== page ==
# A Discussion of R-Square and S

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*Article Revised: *March 27, 2019

## Question from a Black Belt student

When selecting a model two of the criteria say that the Standard Error be small and R Square be large.

Since R Square is a proportion, one might think that the usual 95% would be the threshold — correct?

## My Response

It may be surprising, but most of the cutoff values used in statistics are quite arbitrary. This includes the p-value cutoff of 5% for hypothesis tests and confidence intervals. This discussion of p-values is important because in the discussions of R^{2} and *S* below I assume that the p-value for the model is “statistically significant.” In other words, I discuss the cutoffs for R^{2} and *S* values based on the assumption that both are from statistical models that meet an arbitrary cutoff for the model’s p-value!

## R^{2}

With R^{2} no arbitrary cutoff has ever become the accepted norm. Thus the advice that R^{2} should be “large.” In this case, *large* is in the eye of the experimenter. Indeed, what is considered large varies a great deal according to the type of experiment being conducted. In social science experiments researchers are delighted with statistically significant R^{2} values as low as 0.2 or even lower. In hard science and engineering experiments R^{2} values greater than 0.9 is often expected. As a general rule, the more the researcher knows about the science, the better controlled the experiment can be and the expectation for R^{2} increases. Obviously, humans behavior is poorly understood, to the point where some question the usage of the term “Social Science.” So R^{2} values that physicists and engineers would dismiss out-of-hand are acceptable in that field.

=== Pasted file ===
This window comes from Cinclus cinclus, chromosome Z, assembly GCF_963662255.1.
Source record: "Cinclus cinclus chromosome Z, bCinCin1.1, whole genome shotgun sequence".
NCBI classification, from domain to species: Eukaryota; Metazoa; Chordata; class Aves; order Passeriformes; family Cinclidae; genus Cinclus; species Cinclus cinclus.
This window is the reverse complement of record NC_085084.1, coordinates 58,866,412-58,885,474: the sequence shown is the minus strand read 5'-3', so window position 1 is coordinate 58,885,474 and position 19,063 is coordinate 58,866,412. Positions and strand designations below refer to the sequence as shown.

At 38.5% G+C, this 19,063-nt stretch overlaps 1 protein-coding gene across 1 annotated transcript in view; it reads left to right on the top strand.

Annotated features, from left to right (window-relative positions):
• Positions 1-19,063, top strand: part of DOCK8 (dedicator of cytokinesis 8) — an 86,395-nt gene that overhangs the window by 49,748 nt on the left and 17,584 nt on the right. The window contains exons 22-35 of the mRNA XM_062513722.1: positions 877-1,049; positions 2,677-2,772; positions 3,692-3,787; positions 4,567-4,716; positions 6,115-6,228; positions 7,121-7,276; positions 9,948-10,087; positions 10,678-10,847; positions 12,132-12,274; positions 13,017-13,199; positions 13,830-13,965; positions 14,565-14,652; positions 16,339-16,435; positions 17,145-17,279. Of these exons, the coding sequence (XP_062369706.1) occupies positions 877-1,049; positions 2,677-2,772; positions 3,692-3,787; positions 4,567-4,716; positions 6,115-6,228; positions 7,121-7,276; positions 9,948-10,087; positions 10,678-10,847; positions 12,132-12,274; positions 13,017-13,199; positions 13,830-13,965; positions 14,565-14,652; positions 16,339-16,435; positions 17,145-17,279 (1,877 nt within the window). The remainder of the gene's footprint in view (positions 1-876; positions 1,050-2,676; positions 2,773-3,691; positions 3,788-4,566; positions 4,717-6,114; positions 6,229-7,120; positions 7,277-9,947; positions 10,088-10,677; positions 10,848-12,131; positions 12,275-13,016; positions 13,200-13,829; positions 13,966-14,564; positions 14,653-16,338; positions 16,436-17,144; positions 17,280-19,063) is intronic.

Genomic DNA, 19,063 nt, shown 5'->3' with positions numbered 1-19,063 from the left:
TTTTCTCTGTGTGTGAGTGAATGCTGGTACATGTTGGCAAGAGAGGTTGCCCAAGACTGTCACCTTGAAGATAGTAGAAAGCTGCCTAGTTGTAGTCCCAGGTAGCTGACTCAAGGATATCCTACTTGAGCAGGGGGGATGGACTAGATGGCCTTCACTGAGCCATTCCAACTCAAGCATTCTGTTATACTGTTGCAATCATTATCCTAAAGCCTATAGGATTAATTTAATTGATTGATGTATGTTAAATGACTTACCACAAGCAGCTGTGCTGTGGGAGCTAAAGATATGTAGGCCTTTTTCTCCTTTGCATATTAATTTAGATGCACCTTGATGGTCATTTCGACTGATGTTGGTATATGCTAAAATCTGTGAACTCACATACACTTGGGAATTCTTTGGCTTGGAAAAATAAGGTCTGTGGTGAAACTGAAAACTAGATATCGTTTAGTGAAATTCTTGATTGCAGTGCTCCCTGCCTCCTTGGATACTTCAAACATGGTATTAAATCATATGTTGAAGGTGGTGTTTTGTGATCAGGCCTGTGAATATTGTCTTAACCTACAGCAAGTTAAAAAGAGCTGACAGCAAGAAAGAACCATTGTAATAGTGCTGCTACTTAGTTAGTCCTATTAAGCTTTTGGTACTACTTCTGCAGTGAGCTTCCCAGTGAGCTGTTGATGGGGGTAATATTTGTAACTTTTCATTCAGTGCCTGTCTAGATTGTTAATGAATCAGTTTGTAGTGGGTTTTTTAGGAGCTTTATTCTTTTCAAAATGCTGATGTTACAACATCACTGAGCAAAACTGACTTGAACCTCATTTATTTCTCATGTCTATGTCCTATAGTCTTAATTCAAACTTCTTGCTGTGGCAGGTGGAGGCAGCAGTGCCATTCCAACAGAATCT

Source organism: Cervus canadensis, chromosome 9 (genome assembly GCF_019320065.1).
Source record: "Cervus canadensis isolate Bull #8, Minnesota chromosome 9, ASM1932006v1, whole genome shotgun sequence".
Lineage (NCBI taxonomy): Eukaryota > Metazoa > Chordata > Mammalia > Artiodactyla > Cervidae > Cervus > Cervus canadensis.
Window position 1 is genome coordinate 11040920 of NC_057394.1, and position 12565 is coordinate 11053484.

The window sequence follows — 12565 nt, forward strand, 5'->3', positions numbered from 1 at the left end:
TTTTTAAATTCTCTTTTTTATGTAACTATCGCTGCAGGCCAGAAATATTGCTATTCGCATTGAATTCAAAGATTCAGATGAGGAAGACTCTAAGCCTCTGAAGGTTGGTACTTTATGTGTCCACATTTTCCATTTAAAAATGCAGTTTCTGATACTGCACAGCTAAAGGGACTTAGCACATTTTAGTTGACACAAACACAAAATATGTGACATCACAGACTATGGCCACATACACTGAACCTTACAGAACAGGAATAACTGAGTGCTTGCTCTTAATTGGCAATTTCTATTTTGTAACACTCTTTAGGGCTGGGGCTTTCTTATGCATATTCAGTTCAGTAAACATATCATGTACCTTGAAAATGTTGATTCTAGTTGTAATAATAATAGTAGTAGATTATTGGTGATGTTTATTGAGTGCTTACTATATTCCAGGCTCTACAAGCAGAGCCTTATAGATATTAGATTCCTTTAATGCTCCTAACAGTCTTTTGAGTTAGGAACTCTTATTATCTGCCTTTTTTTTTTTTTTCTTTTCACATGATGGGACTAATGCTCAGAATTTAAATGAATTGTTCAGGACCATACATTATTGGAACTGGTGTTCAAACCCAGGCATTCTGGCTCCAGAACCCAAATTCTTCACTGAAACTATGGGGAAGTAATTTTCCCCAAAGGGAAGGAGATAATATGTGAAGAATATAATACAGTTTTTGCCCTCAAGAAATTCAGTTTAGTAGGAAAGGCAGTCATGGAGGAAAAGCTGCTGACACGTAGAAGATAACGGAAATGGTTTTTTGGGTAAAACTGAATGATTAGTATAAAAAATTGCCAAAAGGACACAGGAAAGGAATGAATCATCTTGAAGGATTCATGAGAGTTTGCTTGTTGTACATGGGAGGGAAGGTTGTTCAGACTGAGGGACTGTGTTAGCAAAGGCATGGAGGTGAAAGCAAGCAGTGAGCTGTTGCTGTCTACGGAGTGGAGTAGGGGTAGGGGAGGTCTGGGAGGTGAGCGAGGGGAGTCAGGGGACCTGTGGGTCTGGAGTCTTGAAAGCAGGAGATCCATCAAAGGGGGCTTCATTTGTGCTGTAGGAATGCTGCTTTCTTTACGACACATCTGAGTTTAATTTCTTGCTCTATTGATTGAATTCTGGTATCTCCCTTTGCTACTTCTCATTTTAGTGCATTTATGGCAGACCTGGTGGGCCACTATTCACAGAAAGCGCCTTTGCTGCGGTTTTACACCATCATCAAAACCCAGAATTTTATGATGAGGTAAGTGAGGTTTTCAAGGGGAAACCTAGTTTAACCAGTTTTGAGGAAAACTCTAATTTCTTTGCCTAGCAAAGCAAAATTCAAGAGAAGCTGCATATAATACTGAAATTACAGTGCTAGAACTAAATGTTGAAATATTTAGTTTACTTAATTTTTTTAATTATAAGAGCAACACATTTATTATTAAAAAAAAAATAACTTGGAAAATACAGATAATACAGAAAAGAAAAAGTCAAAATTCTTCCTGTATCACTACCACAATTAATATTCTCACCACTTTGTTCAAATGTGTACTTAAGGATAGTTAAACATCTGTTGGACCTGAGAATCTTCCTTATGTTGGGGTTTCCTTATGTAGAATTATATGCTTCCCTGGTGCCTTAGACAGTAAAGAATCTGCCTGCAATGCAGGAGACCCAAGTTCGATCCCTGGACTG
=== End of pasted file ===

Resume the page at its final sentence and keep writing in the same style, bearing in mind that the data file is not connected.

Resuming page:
In Lean Six Sigma we usually find ourselves somewhere in the middle of these two extremes. If our projects involve customer responses, then statistically significant R^{2} values around 0.5 might be enough to give us the direction we need for improvement. But if we are improving, say, cycle time through a a process, then our threshold would be higher, perhaps 0.7. Still, as you can tell, these are arbitrary. The point is that we want our data to point us in the right direction for making improvements. What R^{2} value will do this for us varies on a case-by-case and project-by-project basis.

*S*

The proper value for the standard error, *S*, is also subject-matter and experiment or project specific. In fact, *S* and R^{2} are just two different ways of describing the same thing: how well the statistical model fits the data. R^{2} is a proportion or percentage, while *S* is in the units of the response variable. S is the standard deviation of the residuals (model errors.) Since residuals from good models are normally distributed, the *S* value can be used to model the distribution of modeling errors in the same units as the response variable. This often makes it easier for subject-matter experts to tell you, the Black Belt, what an acceptable value of *S* should be.

One last thing, there are published papers that treat various statistical cutoff values, such as p-values, much more rigorously. For example, p-value cutoffs based on economic or risk considerations. If you have a deeper interest in the subject these papers are worth looking up. Look in journals such as *The Journal of Quality Technology* or *Quality Engineering*. Expect to see a bit of math in these papers.

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